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The Multi-Billion Dollar Excel Error that didn’t happen today

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November 2020  |  Model Build

Excel is involved in every major transaction, every capital investment, every business sale, large or small and most financial forecasts. Decisions worth billions of dollars every single day are based on Excel models.

Recent weeks have seen multiple headlines about Excel errors.

Excel has been blamed for major losses, and in the case of UK COVID errors, causing the country to enter a second lockdown earlier than it might otherwise have.

Those of us who work with financial models are particularly attuned to these headlines.

There’s one important fact that will never make the headlines:

Most of the time, everything is fine.


The business world runs on Excel. Major errors make the headlines because they are, mercifully, quite rare. People still use Excel because, most of the time, it is the right tool for the job.

And when it does make the headlines, misuse of Excel is usually the real story.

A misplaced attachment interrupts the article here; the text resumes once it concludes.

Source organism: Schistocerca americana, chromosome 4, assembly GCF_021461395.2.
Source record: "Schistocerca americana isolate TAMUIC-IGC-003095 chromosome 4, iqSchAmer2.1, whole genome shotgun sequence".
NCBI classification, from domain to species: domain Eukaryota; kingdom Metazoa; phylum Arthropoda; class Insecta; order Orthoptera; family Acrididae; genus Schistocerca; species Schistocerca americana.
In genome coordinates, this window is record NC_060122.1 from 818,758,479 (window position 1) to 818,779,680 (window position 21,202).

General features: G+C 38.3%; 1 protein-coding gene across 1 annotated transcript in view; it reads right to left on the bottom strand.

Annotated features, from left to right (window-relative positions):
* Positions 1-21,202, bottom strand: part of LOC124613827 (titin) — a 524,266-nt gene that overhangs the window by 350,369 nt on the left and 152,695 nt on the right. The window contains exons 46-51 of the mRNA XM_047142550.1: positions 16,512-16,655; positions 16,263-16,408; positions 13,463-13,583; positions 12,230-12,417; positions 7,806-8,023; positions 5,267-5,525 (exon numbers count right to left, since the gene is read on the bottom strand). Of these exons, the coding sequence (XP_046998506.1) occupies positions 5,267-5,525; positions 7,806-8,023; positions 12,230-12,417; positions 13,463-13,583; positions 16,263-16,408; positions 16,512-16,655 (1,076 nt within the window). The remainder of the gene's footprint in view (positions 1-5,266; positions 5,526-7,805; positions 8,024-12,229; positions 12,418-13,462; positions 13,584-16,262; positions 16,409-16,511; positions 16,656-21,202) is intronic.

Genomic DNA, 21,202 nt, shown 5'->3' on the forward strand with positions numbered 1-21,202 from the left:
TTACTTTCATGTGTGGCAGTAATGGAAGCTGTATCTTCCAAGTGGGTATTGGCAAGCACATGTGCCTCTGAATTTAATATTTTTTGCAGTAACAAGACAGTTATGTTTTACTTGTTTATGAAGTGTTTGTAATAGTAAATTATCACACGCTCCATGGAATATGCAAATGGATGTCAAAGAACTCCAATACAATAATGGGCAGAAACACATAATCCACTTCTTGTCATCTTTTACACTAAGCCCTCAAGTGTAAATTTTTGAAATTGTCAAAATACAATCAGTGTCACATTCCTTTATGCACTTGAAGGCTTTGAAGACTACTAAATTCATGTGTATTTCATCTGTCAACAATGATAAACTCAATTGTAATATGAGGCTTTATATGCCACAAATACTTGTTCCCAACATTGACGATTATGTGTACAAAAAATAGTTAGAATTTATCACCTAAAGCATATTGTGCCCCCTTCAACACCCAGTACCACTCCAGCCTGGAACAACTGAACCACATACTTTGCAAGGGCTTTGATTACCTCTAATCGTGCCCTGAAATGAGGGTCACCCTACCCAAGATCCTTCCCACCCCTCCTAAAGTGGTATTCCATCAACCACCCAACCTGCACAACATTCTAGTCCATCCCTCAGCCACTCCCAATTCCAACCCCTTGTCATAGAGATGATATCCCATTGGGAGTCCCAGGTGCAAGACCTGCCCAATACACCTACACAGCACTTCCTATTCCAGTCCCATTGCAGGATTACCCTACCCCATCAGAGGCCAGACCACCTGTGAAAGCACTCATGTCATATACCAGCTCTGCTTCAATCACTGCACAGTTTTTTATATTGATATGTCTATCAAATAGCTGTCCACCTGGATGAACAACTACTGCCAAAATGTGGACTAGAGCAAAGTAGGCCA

Excel is the tool of choice when you need to quickly develop and share some bespoke analysis. In a fast-moving world this is very often the case. For this kind of work there is no realistic widely available alternative.

Using Excel has its risks. They are all too often underestimated. This is primarily because of the army of dedicated financial modellers working their asses off behind the scenes to make sure the numbers are right.

Excel use in business-critical applications places a heavy burden on the modeller. The fact that there aren’t more high profile errors is testament to the efforts of the modelling community striving to do their best work.

In many (unfortunately not all) cases, systematic processes and procedures for review and audit are in place to help minimise the risk of error. In my experience, it is almost always a deficiency in those processes that lead to major errors going undetected.

There is clearly room for improvement.

I am not saying that things can’t be better. We should not accept substandard modelling and processes.
Excel is not perfect. The users of Excel are not perfect. But we should take a moment to imagine how a world without widespread Excel use could possibly function.

Spare a thought for the Excel users who tirelessly persevere to do their best in an imperfect world.

Find out how we manage modelling risk at Gridlines.

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Danny Leitch


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